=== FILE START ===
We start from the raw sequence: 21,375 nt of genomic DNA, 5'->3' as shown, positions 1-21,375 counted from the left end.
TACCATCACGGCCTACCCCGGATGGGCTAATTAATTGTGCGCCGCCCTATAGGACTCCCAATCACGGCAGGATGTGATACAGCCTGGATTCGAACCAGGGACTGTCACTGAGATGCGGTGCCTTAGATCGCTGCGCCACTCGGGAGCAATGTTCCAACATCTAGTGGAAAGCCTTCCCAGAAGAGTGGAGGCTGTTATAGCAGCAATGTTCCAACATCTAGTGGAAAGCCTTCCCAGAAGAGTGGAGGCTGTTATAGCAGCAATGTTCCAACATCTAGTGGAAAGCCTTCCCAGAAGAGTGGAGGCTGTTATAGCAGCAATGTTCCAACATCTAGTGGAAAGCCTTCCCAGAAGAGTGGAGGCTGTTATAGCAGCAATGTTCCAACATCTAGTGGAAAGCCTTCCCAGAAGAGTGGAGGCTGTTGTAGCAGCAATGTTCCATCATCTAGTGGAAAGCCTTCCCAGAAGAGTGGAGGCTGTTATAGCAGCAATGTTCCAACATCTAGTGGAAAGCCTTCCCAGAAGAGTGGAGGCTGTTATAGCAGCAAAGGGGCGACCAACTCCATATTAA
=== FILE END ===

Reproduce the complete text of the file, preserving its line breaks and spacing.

We start from the raw sequence: 21,375 nt of genomic DNA, 5'->3' as shown, positions 1-21,375 counted from the left end.
TACCATCACGGCCTACCCCGGATGGGCTAATTAATTGTGCGCCGCCCTATAGGACTCCCAATCACGGCAGGATGTGATACAGCCTGGATTCGAACCAGGGACTGTCACTGAGATGCGGTGCCTTAGATCGCTGCGCCACTCGGGAGCAATGTTCCAACATCTAGTGGAAAGCCTTCCCAGAAGAGTGGAGGCTGTTATAGCAGCAATGTTCCAACATCTAGTGGAAAGCCTTCCCAGAAGAGTGGAGGCTGTTATAGCAGCAATGTTCCAACATCTAGTGGAAAGCCTTCCCAGAAGAGTGGAGGCTGTTATAGCAGCAATGTTCCAACATCTAGTGGAAAGCCTTCCCAGAAGAGTGGAGGCTGTTATAGCAGCAATGTTCCAACATCTAGTGGAAAGCCTTCCCAGAAGAGTGGAGGCTGTTGTAGCAGCAATGTTCCATCATCTAGTGGAAAGCCTTCCCAGAAGAGTGGAGGCTGTTATAGCAGCAATGTTCCAACATCTAGTGGAAAGCCTTCCCAGAAGAGTGGAGGCTGTTATAGCAGCAAAGGGGCGACCAACTCCATATTAA